Richard Dunne has been clearly struggling with injury recently, yet O’Neill decided to drop Carlos Cuellar to bring in the fresh Luke Young. James Milner has been taken off in both of the previous two games with injury, yet he played all 90 minutes against Chelsea, despite being out on his feet by the end. He made a change by bringing in Steve Sidwell to replace Stewart Downing, and was rewarded by a good performance. He was excellent in the first half and was one of the only bright points for Villa in the game.

However, this situation is nothing new. We saw a spectacular collapse last season, which was blamed on our European excursions and a small squad. This season, we lost in the qualifying round for the Europa League and invested in a number of squad members over the summer. However, the situation is the same. He has failed to rotate his squad at all over the course of the season thus far, playing the first team players into the ground to the point where they are virtually all exhausted or carrying injuries. Despite regular claims that he intends to rotate, he has used the second lowest number of players in the league this season – players such as Fabien Delph, Habib Beye, Nathan Delfouneso, Nigel Reo-Coker, Mark Albrighton and Curtis Davies have made a grand total of 28 start and 22 substitute appearances between the six of them in all league, cup and European games.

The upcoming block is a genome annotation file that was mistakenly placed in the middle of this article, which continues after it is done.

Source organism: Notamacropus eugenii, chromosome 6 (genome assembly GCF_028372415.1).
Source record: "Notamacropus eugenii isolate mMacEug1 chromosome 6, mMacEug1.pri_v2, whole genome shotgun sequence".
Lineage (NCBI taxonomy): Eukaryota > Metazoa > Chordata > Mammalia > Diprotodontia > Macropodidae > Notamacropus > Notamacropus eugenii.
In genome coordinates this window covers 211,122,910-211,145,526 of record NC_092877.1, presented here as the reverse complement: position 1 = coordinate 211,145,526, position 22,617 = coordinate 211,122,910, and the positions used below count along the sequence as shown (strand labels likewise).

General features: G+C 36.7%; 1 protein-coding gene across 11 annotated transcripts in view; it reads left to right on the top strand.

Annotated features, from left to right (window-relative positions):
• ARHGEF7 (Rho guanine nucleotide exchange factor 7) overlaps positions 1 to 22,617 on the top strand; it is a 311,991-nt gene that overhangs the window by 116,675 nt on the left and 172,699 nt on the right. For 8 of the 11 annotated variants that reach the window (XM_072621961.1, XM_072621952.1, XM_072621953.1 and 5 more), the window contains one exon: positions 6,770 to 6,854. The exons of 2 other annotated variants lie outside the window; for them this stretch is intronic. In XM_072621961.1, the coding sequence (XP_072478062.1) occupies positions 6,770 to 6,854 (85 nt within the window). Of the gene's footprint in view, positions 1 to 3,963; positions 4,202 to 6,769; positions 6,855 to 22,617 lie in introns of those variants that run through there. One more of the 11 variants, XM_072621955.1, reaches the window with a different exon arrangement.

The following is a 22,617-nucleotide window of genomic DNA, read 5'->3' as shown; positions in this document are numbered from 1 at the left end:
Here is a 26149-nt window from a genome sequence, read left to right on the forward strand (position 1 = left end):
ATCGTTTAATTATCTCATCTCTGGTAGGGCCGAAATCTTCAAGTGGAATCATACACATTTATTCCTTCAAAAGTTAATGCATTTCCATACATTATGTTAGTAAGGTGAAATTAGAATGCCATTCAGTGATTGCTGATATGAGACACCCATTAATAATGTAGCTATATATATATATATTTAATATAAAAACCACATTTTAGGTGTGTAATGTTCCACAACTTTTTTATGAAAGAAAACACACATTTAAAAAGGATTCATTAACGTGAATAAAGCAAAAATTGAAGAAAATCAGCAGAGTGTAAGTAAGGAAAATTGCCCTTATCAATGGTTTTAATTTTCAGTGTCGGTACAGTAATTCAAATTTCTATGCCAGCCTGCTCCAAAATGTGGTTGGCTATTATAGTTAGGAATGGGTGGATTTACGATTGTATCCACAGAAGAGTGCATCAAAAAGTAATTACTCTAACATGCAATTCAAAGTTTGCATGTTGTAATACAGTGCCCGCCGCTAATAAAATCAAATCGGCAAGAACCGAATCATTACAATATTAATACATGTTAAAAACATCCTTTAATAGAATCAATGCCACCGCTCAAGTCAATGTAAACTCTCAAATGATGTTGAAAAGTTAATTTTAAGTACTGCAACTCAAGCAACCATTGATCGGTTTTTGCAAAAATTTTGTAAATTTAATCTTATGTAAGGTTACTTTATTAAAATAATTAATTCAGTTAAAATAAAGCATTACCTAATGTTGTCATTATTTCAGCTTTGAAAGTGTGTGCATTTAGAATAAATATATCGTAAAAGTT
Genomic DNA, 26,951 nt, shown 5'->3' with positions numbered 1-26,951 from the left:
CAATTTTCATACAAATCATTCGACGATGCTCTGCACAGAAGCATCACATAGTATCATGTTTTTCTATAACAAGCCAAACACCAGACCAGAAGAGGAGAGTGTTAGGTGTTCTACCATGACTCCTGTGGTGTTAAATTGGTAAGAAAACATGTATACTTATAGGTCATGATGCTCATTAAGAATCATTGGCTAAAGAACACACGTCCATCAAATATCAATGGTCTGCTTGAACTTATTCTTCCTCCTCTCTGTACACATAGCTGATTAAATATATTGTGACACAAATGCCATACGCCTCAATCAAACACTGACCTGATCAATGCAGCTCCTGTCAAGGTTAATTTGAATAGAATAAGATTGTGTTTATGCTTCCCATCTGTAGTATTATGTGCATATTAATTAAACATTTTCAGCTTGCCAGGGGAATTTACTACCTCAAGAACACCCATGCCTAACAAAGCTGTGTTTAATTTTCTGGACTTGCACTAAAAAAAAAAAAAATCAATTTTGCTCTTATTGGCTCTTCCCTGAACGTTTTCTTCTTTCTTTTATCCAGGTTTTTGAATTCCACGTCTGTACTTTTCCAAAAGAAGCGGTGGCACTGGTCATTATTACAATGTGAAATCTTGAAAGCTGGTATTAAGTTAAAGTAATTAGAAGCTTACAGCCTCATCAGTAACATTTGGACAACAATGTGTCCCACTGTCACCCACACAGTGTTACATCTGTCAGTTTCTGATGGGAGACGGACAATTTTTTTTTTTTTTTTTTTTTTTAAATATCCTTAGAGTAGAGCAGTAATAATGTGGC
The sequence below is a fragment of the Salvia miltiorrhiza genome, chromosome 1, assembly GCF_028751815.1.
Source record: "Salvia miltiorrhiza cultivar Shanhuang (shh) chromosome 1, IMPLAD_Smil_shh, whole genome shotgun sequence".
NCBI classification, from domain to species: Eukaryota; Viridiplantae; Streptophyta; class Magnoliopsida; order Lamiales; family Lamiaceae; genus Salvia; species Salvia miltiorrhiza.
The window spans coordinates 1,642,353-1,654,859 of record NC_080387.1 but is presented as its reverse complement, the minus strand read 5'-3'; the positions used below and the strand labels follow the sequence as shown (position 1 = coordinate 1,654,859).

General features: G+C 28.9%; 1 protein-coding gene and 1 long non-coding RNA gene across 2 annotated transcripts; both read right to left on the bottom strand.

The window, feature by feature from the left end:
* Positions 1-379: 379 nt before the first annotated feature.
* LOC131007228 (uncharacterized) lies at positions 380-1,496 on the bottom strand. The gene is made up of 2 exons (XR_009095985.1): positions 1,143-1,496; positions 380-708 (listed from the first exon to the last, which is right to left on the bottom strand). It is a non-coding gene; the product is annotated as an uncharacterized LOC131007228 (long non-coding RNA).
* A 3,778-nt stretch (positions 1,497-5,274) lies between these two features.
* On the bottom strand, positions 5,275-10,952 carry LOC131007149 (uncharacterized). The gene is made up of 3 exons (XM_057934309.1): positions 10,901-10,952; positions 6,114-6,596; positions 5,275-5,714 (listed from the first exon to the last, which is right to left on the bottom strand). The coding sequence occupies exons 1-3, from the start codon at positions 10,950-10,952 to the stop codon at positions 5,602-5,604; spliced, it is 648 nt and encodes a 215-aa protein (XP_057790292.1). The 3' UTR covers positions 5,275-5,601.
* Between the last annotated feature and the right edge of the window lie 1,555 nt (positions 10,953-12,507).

He also seems to have a tendency to play players out of position. We have two quality right backs in Luke Young and Habib Beye, both of whom have impressed when given the opportunity, yet he continues to persist with Carlos Cuellar in that position. Whilst Cuellar hasn’t disgraced himself, he is a central defender by trade and severely limits our attacking ability down that flank. The conversion of James Milner into a central midfielder is not ideal either. Whilst he has impressed against the smaller sides, he has looked out of place against the leading teams and leaves us with a situation of having Stiliyan Petrov and three wingers in midfield. This is exacerbated by the fact that Petrov is an attacking midfielder by trade, but has been converted into a holding midfielder at Villa. Using Milner alongside two other natural central midfielders would work, enabling him to use his creative abilities, but having the cover of two other midfielders.